The rollout of “ye,” the eighth album from Kanye West, followed the script that has come to define new releases from the artist. First came the rumors—corroborated by photographs and collaborators—that West was at work on a new record in Wyoming. Then came his inevitable return to Twitter, always a reliable indicator that something is coming soon. For an artist notorious for logging on and off of the platform in spurts, sometimes doing both within days, the posts were fairly typical, which is to say they were wholly indecipherable: screenshots of merch from the Saint Pablo tour, some designs for an ill-advised neck tattoo, motivational-poster platitudes and … wait, Candace Owens? Dragon energy? “Mental” slavery?

Even by Kanye standards, his latest string of tirades, and the flirtation with right-wing pundits and Infowars-style talking points they entailed, was troubling for both friends and fans. By the time the promised album finally rolled around last Friday, any initial excitement had given way to exhaustion. It seems the idea of a late-night Twitter rant by a celebrity whose entire public image rests on being an unpredictable narcissist isn’t quite as fun in 2018 as it was in 2010.

So what are we to make of “ye”? After the initial controversy, I almost found myself wishing the album would be a train wreck—as if that would provide some measure of justification for all the erratic behavior, the toxic views. But for all the baggage, “ye’”s problem is a very simple one: There are no hooks. “Ye” is unwaveringly mediocre. And for the first time in his nearly-15-year career, Kanye West has produced an album that isn’t in some way unforgettable.

West’s great talent, more than rapping, singing, storytelling or fashion, has always been his role as curator, his ability to spin sublime pop moments out of the music of the past. His strategy as a crate-digger isn’t to find the most obscure sample (although he’s plenty good at that, too); rather, what sets West apart from other producers is that so many of his greatest moments borrow from music that was already famous in its own time. This is the artist who turned “I Got A Woman” into “Gold Digger,” who breathed new life into Sister Nancy’s “Bam Bam,” who had the audacity to pair Nina Simone’s rendition of “Strange Fruit” with a Hudson Mohawke beat. If you’ll spare me an easy yet apt reference, West at his best is hip-hop’s Warhol, absorbing his influences into himself, demolishing the line between creator and collaborator. But on “ye,” an album whose distinct lack of guests stands out, that piece of West’s artistry is missing.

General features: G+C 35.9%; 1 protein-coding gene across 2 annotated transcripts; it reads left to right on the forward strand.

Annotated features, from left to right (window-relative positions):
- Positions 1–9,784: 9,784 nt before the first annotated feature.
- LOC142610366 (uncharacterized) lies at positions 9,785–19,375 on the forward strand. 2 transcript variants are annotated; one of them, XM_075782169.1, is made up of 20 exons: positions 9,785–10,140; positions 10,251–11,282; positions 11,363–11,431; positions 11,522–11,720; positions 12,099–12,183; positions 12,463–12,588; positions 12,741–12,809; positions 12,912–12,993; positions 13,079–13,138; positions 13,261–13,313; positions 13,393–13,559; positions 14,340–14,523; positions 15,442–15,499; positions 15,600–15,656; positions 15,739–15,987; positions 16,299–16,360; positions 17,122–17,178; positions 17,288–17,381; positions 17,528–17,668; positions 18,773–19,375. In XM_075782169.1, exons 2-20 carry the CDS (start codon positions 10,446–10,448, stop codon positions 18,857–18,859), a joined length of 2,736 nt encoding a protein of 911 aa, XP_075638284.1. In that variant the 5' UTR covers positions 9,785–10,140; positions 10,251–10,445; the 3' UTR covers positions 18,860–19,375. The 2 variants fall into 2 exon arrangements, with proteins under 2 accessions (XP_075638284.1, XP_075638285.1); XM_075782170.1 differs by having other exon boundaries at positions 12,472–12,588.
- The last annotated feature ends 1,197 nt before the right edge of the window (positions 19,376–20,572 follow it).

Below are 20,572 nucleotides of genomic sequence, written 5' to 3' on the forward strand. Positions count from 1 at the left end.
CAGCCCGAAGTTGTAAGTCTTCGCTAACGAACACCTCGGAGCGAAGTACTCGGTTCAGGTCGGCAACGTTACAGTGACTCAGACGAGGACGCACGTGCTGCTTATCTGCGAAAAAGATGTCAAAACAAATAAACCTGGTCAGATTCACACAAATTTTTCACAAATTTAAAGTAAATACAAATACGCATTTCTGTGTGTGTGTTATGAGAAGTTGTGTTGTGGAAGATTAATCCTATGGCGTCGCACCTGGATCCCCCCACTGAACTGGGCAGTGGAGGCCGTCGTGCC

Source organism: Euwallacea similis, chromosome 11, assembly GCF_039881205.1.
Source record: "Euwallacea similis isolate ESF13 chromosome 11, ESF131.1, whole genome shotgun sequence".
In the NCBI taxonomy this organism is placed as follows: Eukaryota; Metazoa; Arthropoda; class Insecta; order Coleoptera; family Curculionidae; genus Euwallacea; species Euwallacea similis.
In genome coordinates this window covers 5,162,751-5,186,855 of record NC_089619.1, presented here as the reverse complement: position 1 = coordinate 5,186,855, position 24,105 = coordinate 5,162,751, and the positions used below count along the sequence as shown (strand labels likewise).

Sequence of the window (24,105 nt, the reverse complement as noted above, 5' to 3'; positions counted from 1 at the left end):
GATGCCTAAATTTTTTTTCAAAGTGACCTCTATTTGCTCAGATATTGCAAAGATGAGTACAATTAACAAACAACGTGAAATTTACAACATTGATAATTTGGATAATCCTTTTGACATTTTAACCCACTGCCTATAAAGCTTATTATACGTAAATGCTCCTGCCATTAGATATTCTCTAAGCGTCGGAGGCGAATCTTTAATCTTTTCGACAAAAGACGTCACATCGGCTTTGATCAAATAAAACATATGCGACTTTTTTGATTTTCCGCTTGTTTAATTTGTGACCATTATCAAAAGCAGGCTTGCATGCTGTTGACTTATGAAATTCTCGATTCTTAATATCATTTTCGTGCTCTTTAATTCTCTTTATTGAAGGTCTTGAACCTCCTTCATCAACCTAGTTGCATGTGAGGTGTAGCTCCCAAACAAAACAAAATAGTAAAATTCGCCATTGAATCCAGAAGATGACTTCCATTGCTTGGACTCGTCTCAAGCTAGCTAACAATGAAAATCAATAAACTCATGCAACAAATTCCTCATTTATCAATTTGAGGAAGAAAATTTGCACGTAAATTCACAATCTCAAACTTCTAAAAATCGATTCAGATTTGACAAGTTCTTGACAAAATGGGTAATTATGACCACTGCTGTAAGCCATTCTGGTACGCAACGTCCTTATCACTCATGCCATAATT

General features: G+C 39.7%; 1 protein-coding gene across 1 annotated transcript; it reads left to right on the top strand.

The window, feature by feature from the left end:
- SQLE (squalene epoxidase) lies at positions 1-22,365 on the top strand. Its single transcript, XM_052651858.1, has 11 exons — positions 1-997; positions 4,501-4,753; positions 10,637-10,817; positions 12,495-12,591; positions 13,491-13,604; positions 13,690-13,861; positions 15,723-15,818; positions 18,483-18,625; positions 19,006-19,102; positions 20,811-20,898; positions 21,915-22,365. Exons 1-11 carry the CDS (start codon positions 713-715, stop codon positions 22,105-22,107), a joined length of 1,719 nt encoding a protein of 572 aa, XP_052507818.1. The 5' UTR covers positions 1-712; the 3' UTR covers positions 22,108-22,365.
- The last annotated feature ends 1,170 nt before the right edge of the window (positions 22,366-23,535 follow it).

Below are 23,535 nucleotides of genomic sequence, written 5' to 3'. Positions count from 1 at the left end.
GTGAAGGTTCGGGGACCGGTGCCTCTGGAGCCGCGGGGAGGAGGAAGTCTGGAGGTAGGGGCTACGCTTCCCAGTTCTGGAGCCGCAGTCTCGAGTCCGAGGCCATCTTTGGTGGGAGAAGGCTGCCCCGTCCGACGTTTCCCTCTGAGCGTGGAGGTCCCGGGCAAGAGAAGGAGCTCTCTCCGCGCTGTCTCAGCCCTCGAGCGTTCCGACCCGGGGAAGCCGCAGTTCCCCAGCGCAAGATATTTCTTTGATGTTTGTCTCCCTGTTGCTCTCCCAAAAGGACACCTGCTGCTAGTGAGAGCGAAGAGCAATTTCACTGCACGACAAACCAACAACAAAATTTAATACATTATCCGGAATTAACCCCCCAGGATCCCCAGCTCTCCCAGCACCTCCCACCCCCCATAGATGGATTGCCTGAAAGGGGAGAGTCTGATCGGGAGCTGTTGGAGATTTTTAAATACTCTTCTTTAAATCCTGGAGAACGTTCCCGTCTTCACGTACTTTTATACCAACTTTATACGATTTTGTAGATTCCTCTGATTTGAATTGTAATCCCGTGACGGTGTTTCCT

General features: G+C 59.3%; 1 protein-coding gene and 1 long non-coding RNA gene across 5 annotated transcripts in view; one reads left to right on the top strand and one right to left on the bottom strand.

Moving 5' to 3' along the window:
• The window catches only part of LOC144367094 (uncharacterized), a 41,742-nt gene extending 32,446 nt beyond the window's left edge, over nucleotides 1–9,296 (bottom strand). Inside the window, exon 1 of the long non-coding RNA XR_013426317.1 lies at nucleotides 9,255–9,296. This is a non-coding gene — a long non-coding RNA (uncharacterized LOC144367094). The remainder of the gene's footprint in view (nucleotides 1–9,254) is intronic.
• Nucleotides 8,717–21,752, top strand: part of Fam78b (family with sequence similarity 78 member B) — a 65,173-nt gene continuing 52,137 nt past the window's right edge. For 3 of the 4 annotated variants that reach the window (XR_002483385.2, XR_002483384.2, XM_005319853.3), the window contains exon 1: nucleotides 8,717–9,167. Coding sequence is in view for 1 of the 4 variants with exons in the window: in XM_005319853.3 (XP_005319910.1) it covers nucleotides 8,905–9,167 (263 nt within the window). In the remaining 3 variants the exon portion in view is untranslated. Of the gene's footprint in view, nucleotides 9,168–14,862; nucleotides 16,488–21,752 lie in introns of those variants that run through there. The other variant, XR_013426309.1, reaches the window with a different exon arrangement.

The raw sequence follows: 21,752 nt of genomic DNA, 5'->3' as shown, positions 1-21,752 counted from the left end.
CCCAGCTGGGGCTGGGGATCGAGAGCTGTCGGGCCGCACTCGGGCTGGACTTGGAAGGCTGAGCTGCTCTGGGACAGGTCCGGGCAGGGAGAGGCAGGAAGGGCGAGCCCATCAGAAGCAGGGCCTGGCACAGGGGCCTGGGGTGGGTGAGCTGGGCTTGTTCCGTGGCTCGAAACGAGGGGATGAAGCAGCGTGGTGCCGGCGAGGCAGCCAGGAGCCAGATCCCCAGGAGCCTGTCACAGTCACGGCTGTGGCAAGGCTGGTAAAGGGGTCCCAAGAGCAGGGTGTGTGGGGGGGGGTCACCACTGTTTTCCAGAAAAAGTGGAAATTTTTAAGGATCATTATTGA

This isn’t to say that all of Ye’s artistry is missing on “ye”; tonally, the album is West’s most concise statement since 2013’s “Yeezus,” undoubtedly assisted by its slim runtime, just seven tracks and 23 minutes. And West hasn’t flagged as a beat-maker, settling further into the minimalism—marked by distorted bass lines and sparse soul samples—he started to favor on 2016’s “The Life of Pablo.” Thankfully, too, his raps are steadier than they ever were on that album, when his preferred flow seemed to consist of simply repeating the same line over and over. (Rest assured that “Lift Yourself” doesn’t make an appearance, even if it did almost ruin an otherwise perfect Pusha T album.)

But, again, the hooks—there’s not a “Famous” or “Bound 2” or “All of the Lights” to be found. The first track, “I Thought About Killing You,” consists mostly of monologue, as discomfiting as the title suggests. The closest we get to a would-be Greatest Hits candidate is “Wouldn’t Leave,” an ode to women in bad relationships that just comes across as a half-assed “Runaway,” or perhaps “Ghost Town,” whose outro from G.O.O.D Music newcomer 070 Shake is the most interesting thing on this album (and redeems a very emo, very out-of-tune chorus from Kid Cudi). In all its brief runtime, “ye” rarely excites.

It wouldn’t be the first time that a Kanye West record has been criticized as dull. “808s & Heartbreak” famously gathered mixed reviews after its 2008 release before history redeemed it as a precursor to the sad-rap of Drake and The Weeknd, and even “The Life of Pablo” was overlong and inconsistent. But every “808s” has its “Heartless.” Time will tell where “ye” falls in the Kanye West canon, but for now, it doesn’t seem that this album has anything comparable.

For an artist who once excelled because of his control over the zeitgeist, past and present, Kanye West has never seemed more out of touch. Realistically, the same could be said for all of era of the “new Kanye”—that is, the post-“My Beautiful Dark Twisted Fantasy,” capital-A Artist, Adidas-sponsored Kanye—but it feels especially pronounced on “ye,” an album whose lack of memorable moments does little to distract from its creator’s real-life behavior.

But hey, at least we have “DAYTONA.”